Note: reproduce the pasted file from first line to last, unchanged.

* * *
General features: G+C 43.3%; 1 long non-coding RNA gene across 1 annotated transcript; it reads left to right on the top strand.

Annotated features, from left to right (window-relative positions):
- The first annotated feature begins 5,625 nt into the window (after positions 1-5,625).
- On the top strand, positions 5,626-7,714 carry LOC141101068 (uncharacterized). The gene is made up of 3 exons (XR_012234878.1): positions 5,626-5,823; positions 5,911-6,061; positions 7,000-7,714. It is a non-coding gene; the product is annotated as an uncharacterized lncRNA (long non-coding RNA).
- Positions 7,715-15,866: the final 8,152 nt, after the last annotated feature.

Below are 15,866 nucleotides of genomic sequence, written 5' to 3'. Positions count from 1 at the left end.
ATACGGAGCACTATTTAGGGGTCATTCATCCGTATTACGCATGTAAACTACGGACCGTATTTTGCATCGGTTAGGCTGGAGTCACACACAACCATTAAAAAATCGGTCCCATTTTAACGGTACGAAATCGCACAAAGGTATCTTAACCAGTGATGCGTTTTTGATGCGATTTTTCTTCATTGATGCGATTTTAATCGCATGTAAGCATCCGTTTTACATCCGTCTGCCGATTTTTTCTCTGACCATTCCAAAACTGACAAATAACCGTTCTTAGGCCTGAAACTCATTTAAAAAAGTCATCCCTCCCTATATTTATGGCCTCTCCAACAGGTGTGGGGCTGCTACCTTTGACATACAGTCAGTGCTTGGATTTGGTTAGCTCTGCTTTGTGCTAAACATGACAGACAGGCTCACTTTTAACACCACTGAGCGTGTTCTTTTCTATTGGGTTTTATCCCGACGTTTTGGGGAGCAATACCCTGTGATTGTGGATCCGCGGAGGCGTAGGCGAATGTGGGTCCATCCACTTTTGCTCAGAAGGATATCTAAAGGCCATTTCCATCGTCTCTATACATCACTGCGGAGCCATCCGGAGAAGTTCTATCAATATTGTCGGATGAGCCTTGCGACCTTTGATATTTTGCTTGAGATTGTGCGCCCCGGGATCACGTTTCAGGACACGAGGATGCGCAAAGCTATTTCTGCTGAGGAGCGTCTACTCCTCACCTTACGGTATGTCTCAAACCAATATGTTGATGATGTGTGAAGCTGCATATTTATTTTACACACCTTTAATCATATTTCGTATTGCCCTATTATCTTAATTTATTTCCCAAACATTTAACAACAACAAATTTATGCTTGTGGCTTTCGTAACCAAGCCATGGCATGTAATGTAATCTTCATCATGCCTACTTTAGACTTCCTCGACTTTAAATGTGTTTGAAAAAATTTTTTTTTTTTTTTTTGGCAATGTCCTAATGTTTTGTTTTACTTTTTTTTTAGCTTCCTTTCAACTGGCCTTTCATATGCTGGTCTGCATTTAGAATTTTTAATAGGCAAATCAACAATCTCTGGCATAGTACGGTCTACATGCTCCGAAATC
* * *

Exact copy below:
General features: G+C 43.3%; 1 long non-coding RNA gene across 1 annotated transcript; it reads left to right on the top strand.

Annotated features, from left to right (window-relative positions):
- The first annotated feature begins 5,625 nt into the window (after positions 1-5,625).
- On the top strand, positions 5,626-7,714 carry LOC141101068 (uncharacterized). The gene is made up of 3 exons (XR_012234878.1): positions 5,626-5,823; positions 5,911-6,061; positions 7,000-7,714. It is a non-coding gene; the product is annotated as an uncharacterized lncRNA (long non-coding RNA).
- Positions 7,715-15,866: the final 8,152 nt, after the last annotated feature.

Below are 15,866 nucleotides of genomic sequence, written 5' to 3'. Positions count from 1 at the left end.
ATACGGAGCACTATTTAGGGGTCATTCATCCGTATTACGCATGTAAACTACGGACCGTATTTTGCATCGGTTAGGCTGGAGTCACACACAACCATTAAAAAATCGGTCCCATTTTAACGGTACGAAATCGCACAAAGGTATCTTAACCAGTGATGCGTTTTTGATGCGATTTTTCTTCATTGATGCGATTTTAATCGCATGTAAGCATCCGTTTTACATCCGTCTGCCGATTTTTTCTCTGACCATTCCAAAACTGACAAATAACCGTTCTTAGGCCTGAAACTCATTTAAAAAAGTCATCCCTCCCTATATTTATGGCCTCTCCAACAGGTGTGGGGCTGCTACCTTTGACATACAGTCAGTGCTTGGATTTGGTTAGCTCTGCTTTGTGCTAAACATGACAGACAGGCTCACTTTTAACACCACTGAGCGTGTTCTTTTCTATTGGGTTTTATCCCGACGTTTTGGGGAGCAATACCCTGTGATTGTGGATCCGCGGAGGCGTAGGCGAATGTGGGTCCATCCACTTTTGCTCAGAAGGATATCTAAAGGCCATTTCCATCGTCTCTATACATCACTGCGGAGCCATCCGGAGAAGTTCTATCAATATTGTCGGATGAGCCTTGCGACCTTTGATATTTTGCTTGAGATTGTGCGCCCCGGGATCACGTTTCAGGACACGAGGATGCGCAAAGCTATTTCTGCTGAGGAGCGTCTACTCCTCACCTTACGGTATGTCTCAAACCAATATGTTGATGATGTGTGAAGCTGCATATTTATTTTACACACCTTTAATCATATTTCGTATTGCCCTATTATCTTAATTTATTTCCCAAACATTTAACAACAACAAATTTATGCTTGTGGCTTTCGTAACCAAGCCATGGCATGTAATGTAATCTTCATCATGCCTACTTTAGACTTCCTCGACTTTAAATGTGTTTGAAAAAATTTTTTTTTTTTTTTTTGGCAATGTCCTAATGTTTTGTTTTACTTTTTTTTTAGCTTCCTTTCAACTGGCCTTTCATATGCTGGTCTGCATTTAGAATTTTTAATAGGCAAATCAACAATCTCTGGCATAGTACGGTCTACATGCTCCGAAATC